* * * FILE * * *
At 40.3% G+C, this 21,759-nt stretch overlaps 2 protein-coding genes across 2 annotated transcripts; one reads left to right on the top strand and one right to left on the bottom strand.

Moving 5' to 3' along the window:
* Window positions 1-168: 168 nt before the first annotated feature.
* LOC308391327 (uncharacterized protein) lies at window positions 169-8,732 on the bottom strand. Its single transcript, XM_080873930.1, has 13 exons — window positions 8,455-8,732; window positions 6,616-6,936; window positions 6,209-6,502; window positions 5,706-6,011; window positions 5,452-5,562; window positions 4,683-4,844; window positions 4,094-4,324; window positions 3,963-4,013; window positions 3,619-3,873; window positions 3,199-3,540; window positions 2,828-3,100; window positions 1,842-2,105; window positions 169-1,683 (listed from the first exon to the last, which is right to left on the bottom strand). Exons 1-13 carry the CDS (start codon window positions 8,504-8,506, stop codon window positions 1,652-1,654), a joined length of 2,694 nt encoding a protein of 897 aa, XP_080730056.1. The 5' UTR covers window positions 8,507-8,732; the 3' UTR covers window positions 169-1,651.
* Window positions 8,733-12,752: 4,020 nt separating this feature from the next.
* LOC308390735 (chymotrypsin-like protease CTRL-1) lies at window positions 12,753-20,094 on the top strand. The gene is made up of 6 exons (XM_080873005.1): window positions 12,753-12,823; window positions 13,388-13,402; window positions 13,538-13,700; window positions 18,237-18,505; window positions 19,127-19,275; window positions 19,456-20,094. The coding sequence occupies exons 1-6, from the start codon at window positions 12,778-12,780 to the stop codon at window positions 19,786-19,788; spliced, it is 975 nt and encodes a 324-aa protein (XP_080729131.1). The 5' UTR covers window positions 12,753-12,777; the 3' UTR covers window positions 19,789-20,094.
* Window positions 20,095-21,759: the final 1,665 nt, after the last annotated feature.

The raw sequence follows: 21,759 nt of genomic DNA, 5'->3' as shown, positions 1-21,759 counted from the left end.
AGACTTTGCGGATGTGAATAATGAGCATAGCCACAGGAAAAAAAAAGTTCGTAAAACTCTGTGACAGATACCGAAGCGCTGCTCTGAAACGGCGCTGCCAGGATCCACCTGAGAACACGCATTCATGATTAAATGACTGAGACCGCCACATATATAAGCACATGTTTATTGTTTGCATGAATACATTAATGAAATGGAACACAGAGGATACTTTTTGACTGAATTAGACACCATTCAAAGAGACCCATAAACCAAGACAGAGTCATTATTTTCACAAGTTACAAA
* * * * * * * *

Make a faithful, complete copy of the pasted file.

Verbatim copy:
At 40.3% G+C, this 21,759-nt stretch overlaps 2 protein-coding genes across 2 annotated transcripts; one reads left to right on the top strand and one right to left on the bottom strand.

Moving 5' to 3' along the window:
* Window positions 1-168: 168 nt before the first annotated feature.
* LOC308391327 (uncharacterized protein) lies at window positions 169-8,732 on the bottom strand. Its single transcript, XM_080873930.1, has 13 exons — window positions 8,455-8,732; window positions 6,616-6,936; window positions 6,209-6,502; window positions 5,706-6,011; window positions 5,452-5,562; window positions 4,683-4,844; window positions 4,094-4,324; window positions 3,963-4,013; window positions 3,619-3,873; window positions 3,199-3,540; window positions 2,828-3,100; window positions 1,842-2,105; window positions 169-1,683 (listed from the first exon to the last, which is right to left on the bottom strand). Exons 1-13 carry the CDS (start codon window positions 8,504-8,506, stop codon window positions 1,652-1,654), a joined length of 2,694 nt encoding a protein of 897 aa, XP_080730056.1. The 5' UTR covers window positions 8,507-8,732; the 3' UTR covers window positions 169-1,651.
* Window positions 8,733-12,752: 4,020 nt separating this feature from the next.
* LOC308390735 (chymotrypsin-like protease CTRL-1) lies at window positions 12,753-20,094 on the top strand. The gene is made up of 6 exons (XM_080873005.1): window positions 12,753-12,823; window positions 13,388-13,402; window positions 13,538-13,700; window positions 18,237-18,505; window positions 19,127-19,275; window positions 19,456-20,094. The coding sequence occupies exons 1-6, from the start codon at window positions 12,778-12,780 to the stop codon at window positions 19,786-19,788; spliced, it is 975 nt and encodes a 324-aa protein (XP_080729131.1). The 5' UTR covers window positions 12,753-12,777; the 3' UTR covers window positions 19,789-20,094.
* Window positions 20,095-21,759: the final 1,665 nt, after the last annotated feature.

The raw sequence follows: 21,759 nt of genomic DNA, 5'->3' as shown, positions 1-21,759 counted from the left end.
AGACTTTGCGGATGTGAATAATGAGCATAGCCACAGGAAAAAAAAAGTTCGTAAAACTCTGTGACAGATACCGAAGCGCTGCTCTGAAACGGCGCTGCCAGGATCCACCTGAGAACACGCATTCATGATTAAATGACTGAGACCGCCACATATATAAGCACATGTTTATTGTTTGCATGAATACATTAATGAAATGGAACACAGAGGATACTTTTTGACTGAATTAGACACCATTCAAAGAGACCCATAAACCAAGACAGAGTCATTATTTTCACAAGTTACAAA